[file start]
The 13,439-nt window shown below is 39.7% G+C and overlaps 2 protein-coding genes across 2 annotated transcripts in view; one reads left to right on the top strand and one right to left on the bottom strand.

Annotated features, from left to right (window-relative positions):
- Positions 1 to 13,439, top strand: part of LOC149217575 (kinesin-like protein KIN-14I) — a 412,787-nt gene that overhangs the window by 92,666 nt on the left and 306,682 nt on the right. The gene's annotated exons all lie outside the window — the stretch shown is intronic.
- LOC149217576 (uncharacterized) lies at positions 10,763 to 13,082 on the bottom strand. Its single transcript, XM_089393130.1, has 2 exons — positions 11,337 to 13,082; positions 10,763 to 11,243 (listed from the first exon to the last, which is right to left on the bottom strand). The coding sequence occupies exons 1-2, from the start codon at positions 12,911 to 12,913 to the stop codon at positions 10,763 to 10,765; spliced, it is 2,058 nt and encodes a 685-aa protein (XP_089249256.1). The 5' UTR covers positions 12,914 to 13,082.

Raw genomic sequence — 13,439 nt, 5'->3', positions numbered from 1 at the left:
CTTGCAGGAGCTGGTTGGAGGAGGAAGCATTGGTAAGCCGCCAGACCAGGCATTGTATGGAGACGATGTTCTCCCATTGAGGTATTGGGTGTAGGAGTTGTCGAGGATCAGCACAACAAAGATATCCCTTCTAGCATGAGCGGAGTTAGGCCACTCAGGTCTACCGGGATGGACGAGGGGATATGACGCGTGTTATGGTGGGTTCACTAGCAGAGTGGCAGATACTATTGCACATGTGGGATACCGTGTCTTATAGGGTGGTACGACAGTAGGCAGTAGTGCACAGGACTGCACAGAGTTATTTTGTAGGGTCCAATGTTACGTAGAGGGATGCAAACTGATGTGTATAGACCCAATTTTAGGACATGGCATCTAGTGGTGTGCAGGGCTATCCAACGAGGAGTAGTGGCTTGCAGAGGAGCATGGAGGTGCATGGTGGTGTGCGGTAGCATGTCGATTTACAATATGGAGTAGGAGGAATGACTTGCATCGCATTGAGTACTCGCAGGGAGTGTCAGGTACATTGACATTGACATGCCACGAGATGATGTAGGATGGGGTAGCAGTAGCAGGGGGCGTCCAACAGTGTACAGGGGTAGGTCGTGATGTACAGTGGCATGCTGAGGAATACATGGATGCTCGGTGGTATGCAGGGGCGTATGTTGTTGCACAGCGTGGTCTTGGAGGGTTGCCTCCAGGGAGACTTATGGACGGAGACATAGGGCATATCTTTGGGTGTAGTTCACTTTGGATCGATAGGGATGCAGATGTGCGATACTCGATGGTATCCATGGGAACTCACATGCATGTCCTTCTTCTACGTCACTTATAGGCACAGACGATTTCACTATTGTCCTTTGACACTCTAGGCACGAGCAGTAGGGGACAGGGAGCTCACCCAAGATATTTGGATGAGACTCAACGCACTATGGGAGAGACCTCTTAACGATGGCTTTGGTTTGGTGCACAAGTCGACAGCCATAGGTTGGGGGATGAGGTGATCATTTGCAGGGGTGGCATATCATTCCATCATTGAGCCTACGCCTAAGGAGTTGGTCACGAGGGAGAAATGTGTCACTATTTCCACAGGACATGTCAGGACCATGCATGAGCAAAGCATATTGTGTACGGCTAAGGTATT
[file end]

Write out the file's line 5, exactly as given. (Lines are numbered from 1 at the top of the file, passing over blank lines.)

Raw genomic sequence — 13,439 nt, 5'->3', positions numbered from 1 at the left: